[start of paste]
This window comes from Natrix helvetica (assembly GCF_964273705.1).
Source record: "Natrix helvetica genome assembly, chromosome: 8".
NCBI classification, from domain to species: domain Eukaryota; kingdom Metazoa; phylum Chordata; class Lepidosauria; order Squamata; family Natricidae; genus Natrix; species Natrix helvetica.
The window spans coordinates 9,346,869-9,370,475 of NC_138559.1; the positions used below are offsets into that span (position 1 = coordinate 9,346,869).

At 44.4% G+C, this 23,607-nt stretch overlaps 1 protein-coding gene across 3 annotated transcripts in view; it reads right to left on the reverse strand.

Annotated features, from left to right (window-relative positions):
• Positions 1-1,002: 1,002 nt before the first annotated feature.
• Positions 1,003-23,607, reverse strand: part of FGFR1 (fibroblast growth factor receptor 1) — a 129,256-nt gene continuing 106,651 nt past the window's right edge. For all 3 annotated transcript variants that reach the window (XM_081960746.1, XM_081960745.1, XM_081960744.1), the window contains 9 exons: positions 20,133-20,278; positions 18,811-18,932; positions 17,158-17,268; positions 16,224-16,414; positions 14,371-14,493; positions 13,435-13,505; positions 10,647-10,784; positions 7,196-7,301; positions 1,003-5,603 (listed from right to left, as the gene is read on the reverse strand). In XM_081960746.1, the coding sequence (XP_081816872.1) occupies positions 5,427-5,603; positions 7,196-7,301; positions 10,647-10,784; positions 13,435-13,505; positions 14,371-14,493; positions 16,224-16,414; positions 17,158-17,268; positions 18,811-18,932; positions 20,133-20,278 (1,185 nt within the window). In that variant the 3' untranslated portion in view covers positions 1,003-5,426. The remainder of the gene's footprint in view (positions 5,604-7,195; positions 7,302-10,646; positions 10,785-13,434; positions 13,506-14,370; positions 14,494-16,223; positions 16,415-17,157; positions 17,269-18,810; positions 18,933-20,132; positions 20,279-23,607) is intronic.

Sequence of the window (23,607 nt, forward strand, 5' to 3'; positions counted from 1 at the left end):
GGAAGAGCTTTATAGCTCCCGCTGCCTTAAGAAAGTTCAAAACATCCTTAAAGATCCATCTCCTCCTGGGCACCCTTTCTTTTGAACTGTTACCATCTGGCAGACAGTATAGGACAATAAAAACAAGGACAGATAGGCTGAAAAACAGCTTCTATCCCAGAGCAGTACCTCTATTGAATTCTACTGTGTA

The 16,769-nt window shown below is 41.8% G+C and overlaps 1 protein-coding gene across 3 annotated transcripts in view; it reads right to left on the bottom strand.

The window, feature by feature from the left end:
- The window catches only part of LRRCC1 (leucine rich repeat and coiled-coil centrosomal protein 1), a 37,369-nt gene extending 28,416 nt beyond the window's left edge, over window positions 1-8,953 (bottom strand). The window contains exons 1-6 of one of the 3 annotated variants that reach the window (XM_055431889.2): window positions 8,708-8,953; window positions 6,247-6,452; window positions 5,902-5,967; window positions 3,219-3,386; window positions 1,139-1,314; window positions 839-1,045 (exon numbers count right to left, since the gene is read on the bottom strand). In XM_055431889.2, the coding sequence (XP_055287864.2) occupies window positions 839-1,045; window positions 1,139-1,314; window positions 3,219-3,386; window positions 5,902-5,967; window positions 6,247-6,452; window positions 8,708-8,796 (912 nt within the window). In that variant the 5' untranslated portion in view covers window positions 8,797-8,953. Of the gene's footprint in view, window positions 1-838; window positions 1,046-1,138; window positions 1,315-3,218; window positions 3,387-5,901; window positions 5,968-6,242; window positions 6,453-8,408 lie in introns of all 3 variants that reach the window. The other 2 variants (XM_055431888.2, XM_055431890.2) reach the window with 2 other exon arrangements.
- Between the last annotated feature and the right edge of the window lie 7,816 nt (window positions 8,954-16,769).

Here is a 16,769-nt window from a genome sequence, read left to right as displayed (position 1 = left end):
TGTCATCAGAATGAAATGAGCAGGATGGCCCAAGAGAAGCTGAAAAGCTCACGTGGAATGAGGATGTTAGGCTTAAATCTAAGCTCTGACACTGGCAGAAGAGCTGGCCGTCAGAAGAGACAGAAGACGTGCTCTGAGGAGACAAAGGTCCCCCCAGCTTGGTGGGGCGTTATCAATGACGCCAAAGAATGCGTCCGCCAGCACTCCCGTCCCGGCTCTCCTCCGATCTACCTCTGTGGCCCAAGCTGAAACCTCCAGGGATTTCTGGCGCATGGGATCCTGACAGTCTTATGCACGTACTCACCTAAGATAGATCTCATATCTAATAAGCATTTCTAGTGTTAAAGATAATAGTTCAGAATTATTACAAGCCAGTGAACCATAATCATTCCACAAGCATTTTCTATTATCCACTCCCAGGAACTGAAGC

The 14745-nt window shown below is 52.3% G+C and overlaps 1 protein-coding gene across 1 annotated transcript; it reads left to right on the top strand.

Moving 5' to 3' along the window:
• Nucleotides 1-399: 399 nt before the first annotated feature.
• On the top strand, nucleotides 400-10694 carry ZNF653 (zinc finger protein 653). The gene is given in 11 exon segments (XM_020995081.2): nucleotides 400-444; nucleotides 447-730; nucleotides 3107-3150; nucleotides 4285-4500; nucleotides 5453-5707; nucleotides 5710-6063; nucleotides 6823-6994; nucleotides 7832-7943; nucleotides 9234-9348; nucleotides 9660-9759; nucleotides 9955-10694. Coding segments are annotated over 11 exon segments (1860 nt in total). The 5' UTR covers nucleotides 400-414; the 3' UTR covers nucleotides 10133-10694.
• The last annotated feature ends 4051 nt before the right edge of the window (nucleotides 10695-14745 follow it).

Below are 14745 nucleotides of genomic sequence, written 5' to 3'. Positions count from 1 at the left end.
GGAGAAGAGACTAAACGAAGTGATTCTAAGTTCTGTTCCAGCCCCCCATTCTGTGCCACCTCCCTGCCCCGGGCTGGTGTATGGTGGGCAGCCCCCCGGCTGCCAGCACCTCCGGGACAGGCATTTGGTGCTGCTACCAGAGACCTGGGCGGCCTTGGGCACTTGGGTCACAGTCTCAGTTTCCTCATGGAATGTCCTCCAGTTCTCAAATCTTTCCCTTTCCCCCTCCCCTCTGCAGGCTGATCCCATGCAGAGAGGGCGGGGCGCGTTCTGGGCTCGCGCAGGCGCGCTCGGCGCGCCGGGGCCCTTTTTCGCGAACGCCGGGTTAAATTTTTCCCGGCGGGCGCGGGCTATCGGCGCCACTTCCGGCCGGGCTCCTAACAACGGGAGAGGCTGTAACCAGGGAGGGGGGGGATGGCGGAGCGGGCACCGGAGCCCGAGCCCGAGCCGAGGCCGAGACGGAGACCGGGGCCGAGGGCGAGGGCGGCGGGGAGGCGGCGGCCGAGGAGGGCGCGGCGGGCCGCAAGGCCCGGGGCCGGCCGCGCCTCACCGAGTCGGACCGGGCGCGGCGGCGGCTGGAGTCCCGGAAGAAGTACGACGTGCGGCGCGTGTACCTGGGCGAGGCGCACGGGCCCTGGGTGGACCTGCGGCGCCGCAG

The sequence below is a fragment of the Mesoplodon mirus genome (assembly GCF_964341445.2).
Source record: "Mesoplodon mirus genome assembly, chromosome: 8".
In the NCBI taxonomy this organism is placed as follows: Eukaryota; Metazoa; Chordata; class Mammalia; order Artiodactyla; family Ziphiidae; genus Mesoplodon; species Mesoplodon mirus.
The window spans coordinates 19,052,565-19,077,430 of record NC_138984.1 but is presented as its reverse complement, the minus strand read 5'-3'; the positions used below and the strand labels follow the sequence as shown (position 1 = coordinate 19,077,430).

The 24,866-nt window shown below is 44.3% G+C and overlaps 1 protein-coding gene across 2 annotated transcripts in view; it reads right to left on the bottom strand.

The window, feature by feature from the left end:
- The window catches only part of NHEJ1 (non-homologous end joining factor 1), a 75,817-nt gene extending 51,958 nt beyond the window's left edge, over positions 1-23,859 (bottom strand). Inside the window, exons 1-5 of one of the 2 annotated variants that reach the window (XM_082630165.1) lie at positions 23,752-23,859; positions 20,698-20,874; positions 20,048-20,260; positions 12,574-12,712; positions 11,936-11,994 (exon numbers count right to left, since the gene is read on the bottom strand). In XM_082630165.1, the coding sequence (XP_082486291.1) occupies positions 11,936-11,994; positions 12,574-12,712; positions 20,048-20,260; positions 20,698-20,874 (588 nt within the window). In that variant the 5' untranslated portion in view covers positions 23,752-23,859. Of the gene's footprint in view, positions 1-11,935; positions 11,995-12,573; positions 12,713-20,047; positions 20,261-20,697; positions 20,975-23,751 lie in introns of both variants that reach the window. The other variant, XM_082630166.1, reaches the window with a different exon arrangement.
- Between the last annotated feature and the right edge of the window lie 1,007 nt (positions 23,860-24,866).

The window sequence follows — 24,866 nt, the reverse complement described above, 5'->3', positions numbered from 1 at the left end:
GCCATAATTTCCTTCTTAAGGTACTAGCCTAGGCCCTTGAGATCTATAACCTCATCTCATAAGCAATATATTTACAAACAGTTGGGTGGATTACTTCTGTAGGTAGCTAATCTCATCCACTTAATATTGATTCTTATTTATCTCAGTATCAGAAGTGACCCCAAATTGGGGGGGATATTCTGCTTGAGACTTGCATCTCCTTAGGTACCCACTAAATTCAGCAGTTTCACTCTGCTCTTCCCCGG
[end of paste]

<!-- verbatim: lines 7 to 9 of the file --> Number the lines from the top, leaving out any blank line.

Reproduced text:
• Positions 1-1,002: 1,002 nt before the first annotated feature.
• Positions 1,003-23,607, reverse strand: part of FGFR1 (fibroblast growth factor receptor 1) — a 129,256-nt gene continuing 106,651 nt past the window's right edge. For all 3 annotated transcript variants that reach the window (XM_081960746.1, XM_081960745.1, XM_081960744.1), the window contains 9 exons: positions 20,133-20,278; positions 18,811-18,932; positions 17,158-17,268; positions 16,224-16,414; positions 14,371-14,493; positions 13,435-13,505; positions 10,647-10,784; positions 7,196-7,301; positions 1,003-5,603 (listed from right to left, as the gene is read on the reverse strand). In XM_081960746.1, the coding sequence (XP_081816872.1) occupies positions 5,427-5,603; positions 7,196-7,301; positions 10,647-10,784; positions 13,435-13,505; positions 14,371-14,493; positions 16,224-16,414; positions 17,158-17,268; positions 18,811-18,932; positions 20,133-20,278 (1,185 nt within the window). In that variant the 3' untranslated portion in view covers positions 1,003-5,426. The remainder of the gene's footprint in view (positions 5,604-7,195; positions 7,302-10,646; positions 10,785-13,434; positions 13,506-14,370; positions 14,494-16,223; positions 16,415-17,157; positions 17,269-18,810; positions 18,933-20,132; positions 20,279-23,607) is intronic.

Sequence of the window (23,607 nt, forward strand, 5' to 3'; positions counted from 1 at the left end):